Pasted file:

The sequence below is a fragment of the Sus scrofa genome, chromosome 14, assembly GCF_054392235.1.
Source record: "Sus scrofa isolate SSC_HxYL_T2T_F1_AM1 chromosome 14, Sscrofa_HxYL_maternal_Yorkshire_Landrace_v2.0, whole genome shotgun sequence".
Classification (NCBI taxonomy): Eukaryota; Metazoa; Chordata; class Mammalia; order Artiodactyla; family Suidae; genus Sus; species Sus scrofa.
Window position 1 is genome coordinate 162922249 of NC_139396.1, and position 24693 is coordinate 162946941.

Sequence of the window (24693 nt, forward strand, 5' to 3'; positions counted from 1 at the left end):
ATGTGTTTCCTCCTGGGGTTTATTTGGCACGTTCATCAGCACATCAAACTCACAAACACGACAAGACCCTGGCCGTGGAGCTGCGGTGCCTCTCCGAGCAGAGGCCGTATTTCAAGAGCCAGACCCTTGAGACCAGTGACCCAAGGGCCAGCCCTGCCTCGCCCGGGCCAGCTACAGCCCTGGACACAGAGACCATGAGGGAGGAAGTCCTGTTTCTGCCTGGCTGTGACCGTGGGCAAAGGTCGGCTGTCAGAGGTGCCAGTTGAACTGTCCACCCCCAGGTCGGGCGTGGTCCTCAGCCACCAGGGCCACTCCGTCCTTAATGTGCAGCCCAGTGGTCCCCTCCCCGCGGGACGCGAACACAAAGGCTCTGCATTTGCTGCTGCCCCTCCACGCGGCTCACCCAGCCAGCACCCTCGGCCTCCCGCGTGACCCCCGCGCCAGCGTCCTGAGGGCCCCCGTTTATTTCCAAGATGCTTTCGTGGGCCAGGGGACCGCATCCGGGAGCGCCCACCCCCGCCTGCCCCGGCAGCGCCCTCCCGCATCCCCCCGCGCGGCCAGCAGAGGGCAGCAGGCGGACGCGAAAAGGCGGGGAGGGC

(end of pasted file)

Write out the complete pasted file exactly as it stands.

The sequence below is a fragment of the Sus scrofa genome, chromosome 14, assembly GCF_054392235.1.
Source record: "Sus scrofa isolate SSC_HxYL_T2T_F1_AM1 chromosome 14, Sscrofa_HxYL_maternal_Yorkshire_Landrace_v2.0, whole genome shotgun sequence".
Classification (NCBI taxonomy): Eukaryota; Metazoa; Chordata; class Mammalia; order Artiodactyla; family Suidae; genus Sus; species Sus scrofa.
Window position 1 is genome coordinate 162922249 of NC_139396.1, and position 24693 is coordinate 162946941.

Sequence of the window (24693 nt, forward strand, 5' to 3'; positions counted from 1 at the left end):
ATGTGTTTCCTCCTGGGGTTTATTTGGCACGTTCATCAGCACATCAAACTCACAAACACGACAAGACCCTGGCCGTGGAGCTGCGGTGCCTCTCCGAGCAGAGGCCGTATTTCAAGAGCCAGACCCTTGAGACCAGTGACCCAAGGGCCAGCCCTGCCTCGCCCGGGCCAGCTACAGCCCTGGACACAGAGACCATGAGGGAGGAAGTCCTGTTTCTGCCTGGCTGTGACCGTGGGCAAAGGTCGGCTGTCAGAGGTGCCAGTTGAACTGTCCACCCCCAGGTCGGGCGTGGTCCTCAGCCACCAGGGCCACTCCGTCCTTAATGTGCAGCCCAGTGGTCCCCTCCCCGCGGGACGCGAACACAAAGGCTCTGCATTTGCTGCTGCCCCTCCACGCGGCTCACCCAGCCAGCACCCTCGGCCTCCCGCGTGACCCCCGCGCCAGCGTCCTGAGGGCCCCCGTTTATTTCCAAGATGCTTTCGTGGGCCAGGGGACCGCATCCGGGAGCGCCCACCCCCGCCTGCCCCGGCAGCGCCCTCCCGCATCCCCCCGCGCGGCCAGCAGAGGGCAGCAGGCGGACGCGAAAAGGCGGGGAGGGC